LB: Welcome to ADVENTurous - I know you have a special connection with Left Bank …
SH: My first connection with Left Bank was through the Revive church community before I moved to London in 2005. At that time, the building had been empty for about 10 years had a leaky roof, no water or power and basically become a squat for pigeons. Over the next few years many of my friends back home set to work at clearing the building (and the pigeons) and pulling funding together to get a roof on the place again.
My real love of the building was confirmed when I was invited to a wedding there in 2007. Fortunately it didn't rain that day as there were still holes in the roof and we were told to wrap up warm as there was no power or heating. It was a truly lovely service and I somehow knew I would have more involvement in the Left Bank future but in what way I wasn't sure.
I love the fact that from the outside Left Bank looks rather like a massive red brick shed (sorry LB lovers) but then when you walk in it has these almost majestic qualities - like the way the light and shadows are cast through the timeless simplicity of the large, leaded window above the entrance.
So, despite living over 200 miles away - when it came to getting married in 2009 and me being a Leeds lass meant that Left Bank was natural choice for us. We wanted a venue that could offer the flexibility of a Christian focused service along with a space where we could have a great big party with a live band. For us it was a way to breath even more creative life into the building and for others to see the potential of the space.
So a team of family and friends all descended on Left Bank with what can only be termed as a look of despair as we set to clean it up. Not one of them could see how we were going to make a wedding happen in just s few days time - but they did have faith in my creative vision so under careful and sometime stressful instructions the team set to work.
Fortunately, my dad was able to help us install some temporary lighting and heating which as least created some hope for the set up team and of course stopped them from perishing in the process. We dressed it with hundreds of recycled fabric flowers, which had all been made by family, friends and myself. We commissioned a friend to make a backdrop art piece for our bar area and hired in all manner of bits and bobs to make it all happen. Not least the amazing lighting and of course turbo charged heaters.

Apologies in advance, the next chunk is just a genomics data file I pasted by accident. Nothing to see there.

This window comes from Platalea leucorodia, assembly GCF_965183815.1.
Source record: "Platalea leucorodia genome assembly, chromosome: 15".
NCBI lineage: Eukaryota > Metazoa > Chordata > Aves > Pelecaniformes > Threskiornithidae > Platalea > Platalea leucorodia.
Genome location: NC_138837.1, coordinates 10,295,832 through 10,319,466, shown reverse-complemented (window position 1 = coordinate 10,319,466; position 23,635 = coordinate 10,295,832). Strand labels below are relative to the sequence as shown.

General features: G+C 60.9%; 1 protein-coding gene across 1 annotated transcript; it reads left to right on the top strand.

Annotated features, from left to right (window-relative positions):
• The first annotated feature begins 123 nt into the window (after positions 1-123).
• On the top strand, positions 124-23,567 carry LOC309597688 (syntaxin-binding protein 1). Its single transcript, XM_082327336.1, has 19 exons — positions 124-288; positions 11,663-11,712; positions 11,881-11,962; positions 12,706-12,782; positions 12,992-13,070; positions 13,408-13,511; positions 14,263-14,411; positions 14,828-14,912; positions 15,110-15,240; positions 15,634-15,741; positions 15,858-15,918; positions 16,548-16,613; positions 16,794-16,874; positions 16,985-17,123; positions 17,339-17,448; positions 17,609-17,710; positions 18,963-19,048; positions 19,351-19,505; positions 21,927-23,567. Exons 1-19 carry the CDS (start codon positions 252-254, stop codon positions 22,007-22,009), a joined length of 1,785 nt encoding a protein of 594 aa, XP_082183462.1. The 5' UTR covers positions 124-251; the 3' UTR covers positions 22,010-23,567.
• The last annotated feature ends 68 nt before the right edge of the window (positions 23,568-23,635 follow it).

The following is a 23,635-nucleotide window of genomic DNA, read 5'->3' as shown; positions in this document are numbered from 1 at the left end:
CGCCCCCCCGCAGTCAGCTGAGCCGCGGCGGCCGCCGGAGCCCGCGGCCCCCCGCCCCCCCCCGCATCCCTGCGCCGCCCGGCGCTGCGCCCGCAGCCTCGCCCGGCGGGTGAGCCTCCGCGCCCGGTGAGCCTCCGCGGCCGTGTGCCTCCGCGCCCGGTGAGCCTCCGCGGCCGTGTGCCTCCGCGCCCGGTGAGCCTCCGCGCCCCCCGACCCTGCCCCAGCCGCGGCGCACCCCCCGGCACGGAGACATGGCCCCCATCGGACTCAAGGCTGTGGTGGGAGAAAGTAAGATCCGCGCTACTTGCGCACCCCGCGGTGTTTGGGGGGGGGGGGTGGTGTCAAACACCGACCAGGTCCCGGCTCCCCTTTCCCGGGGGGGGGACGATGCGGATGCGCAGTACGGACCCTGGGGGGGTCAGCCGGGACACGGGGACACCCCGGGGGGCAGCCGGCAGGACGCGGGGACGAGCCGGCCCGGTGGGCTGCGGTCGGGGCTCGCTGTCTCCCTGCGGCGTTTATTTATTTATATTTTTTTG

It was a really cooperative event and lots of our guests took pride in the bits they had contributed to make happen, we even had LB incorporated into our invites. Not least because we wanted guests to have an image of the place as we asked that if they were planning to offer gifts they might consider giving donations instead to replace the leaded widow above the main entrance, which has now been completed.
LB: And now you have returned! Could you tell us something about what you’ve been doing since your wedding?
SH: I gave up work a couple of years ago to do Visual Arts Foundation course which I finally finished March 2012 - having had a baby in between! My specialist areas were textiles and ceramics. So I'm aiming to draw on some of my textile experience to pull my ADENTurous piece together. It will be a body of work collated to create a large wall mounted mixed media piece. Essentially, it’s a wall calendar, a contemporary Advent calendar if you like. But instead of the normal nativity and snow men scenes I'm looking at the symbols and narrative of the Advent period using contemporary icons, pattern and form hopefully creating something which is less literal in my imagery yet still taking my inspiration from Biblical and Christian text.
I have used a range of traditional and modern sewing and printing techniques to give contrast and definition to the finished piece along with recycling materials where I could.
LB: I know you are mum to a toddler! Has it been a lot of work to create your submission for Adventurous? It must have been very labour intensive given the fact that you have used a range of different techniques to create each date of the Advent period?
SH: Our little boy is almost two and is very active so I can’t say it’s been easy to work consistently or at the level I would have liked to on this piece. While I am only making one final piece its actually made up of lots of smaller individual pieces.